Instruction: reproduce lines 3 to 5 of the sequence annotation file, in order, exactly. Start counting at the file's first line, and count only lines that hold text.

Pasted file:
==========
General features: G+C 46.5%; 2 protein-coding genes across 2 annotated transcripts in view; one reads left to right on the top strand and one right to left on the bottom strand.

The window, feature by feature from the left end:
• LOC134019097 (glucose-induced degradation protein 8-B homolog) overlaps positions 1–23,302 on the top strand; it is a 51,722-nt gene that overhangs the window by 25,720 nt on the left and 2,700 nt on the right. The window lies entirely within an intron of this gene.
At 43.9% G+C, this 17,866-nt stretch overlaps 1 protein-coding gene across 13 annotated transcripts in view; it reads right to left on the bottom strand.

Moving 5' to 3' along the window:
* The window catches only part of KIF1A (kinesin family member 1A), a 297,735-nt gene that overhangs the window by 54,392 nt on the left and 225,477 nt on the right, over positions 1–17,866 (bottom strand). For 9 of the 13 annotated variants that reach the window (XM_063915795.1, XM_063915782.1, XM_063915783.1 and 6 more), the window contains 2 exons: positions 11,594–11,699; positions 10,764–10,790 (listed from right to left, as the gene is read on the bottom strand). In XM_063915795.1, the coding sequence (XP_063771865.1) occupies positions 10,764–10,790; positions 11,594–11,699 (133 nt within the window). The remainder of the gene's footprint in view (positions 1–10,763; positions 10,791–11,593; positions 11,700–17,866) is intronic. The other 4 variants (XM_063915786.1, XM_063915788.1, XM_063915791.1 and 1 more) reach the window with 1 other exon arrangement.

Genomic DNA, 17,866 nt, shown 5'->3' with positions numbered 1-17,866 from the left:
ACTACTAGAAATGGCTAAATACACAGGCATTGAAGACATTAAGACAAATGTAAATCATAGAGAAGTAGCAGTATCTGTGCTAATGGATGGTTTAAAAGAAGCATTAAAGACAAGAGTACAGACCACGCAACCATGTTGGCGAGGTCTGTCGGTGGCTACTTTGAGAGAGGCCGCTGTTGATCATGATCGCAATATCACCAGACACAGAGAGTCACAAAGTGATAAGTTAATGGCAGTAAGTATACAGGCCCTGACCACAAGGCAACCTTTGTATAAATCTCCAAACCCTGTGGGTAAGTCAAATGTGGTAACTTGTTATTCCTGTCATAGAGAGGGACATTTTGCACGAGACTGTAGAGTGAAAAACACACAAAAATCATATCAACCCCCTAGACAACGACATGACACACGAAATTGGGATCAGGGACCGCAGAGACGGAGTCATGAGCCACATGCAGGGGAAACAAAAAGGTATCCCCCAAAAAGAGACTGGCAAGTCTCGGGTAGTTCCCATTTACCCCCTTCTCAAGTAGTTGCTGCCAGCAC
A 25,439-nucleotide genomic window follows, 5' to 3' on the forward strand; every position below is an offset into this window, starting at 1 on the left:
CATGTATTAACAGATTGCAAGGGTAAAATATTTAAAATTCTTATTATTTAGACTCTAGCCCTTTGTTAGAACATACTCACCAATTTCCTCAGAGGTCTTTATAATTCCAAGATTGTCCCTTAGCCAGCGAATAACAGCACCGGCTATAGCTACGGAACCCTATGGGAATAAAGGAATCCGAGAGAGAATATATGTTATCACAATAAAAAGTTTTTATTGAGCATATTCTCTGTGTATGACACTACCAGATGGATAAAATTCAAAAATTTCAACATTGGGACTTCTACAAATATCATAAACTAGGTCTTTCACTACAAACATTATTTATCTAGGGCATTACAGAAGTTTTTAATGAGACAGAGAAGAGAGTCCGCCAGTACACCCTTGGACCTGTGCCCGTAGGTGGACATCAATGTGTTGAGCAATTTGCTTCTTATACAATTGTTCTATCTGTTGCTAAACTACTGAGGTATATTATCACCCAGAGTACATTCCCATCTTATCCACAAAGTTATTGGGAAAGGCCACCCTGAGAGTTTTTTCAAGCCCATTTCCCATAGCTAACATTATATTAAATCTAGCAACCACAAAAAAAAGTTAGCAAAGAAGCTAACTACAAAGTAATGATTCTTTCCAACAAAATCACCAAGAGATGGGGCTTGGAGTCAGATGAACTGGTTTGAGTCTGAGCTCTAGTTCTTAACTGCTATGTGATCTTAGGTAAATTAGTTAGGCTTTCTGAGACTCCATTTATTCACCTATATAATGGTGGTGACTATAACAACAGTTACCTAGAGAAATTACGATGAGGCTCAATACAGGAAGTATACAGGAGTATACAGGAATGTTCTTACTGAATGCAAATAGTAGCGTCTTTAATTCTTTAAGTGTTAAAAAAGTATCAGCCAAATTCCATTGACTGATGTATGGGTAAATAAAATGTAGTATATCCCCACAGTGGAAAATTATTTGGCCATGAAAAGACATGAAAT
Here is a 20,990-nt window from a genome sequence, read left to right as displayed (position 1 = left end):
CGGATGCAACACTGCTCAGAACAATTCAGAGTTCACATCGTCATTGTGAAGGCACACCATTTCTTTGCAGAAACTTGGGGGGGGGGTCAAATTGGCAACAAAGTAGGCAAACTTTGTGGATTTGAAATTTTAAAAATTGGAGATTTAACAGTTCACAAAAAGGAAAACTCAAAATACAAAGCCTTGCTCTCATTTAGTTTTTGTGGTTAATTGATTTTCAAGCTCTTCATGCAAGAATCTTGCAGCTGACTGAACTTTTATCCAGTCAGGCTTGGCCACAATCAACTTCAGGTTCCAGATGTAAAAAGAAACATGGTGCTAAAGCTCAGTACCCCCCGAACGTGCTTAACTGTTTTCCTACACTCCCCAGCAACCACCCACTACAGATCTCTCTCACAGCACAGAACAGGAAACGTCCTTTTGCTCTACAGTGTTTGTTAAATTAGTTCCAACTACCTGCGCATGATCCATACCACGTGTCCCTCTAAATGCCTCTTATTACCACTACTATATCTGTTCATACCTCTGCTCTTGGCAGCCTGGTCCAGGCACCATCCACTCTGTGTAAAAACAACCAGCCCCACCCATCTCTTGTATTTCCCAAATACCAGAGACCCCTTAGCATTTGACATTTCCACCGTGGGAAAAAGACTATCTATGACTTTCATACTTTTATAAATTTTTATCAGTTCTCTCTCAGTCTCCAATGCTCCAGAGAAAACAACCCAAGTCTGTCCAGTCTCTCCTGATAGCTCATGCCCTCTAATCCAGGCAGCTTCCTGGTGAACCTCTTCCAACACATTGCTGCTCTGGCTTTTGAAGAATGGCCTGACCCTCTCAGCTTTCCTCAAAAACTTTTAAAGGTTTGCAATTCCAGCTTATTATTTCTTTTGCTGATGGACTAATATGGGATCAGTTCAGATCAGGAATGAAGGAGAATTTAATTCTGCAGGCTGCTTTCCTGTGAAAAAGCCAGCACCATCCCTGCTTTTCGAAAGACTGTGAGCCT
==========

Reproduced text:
• LOC134019097 (glucose-induced degradation protein 8-B homolog) overlaps positions 1–23,302 on the top strand; it is a 51,722-nt gene that overhangs the window by 25,720 nt on the left and 2,700 nt on the right. The window lies entirely within an intron of this gene.
At 43.9% G+C, this 17,866-nt stretch overlaps 1 protein-coding gene across 13 annotated transcripts in view; it reads right to left on the bottom strand.

Moving 5' to 3' along the window: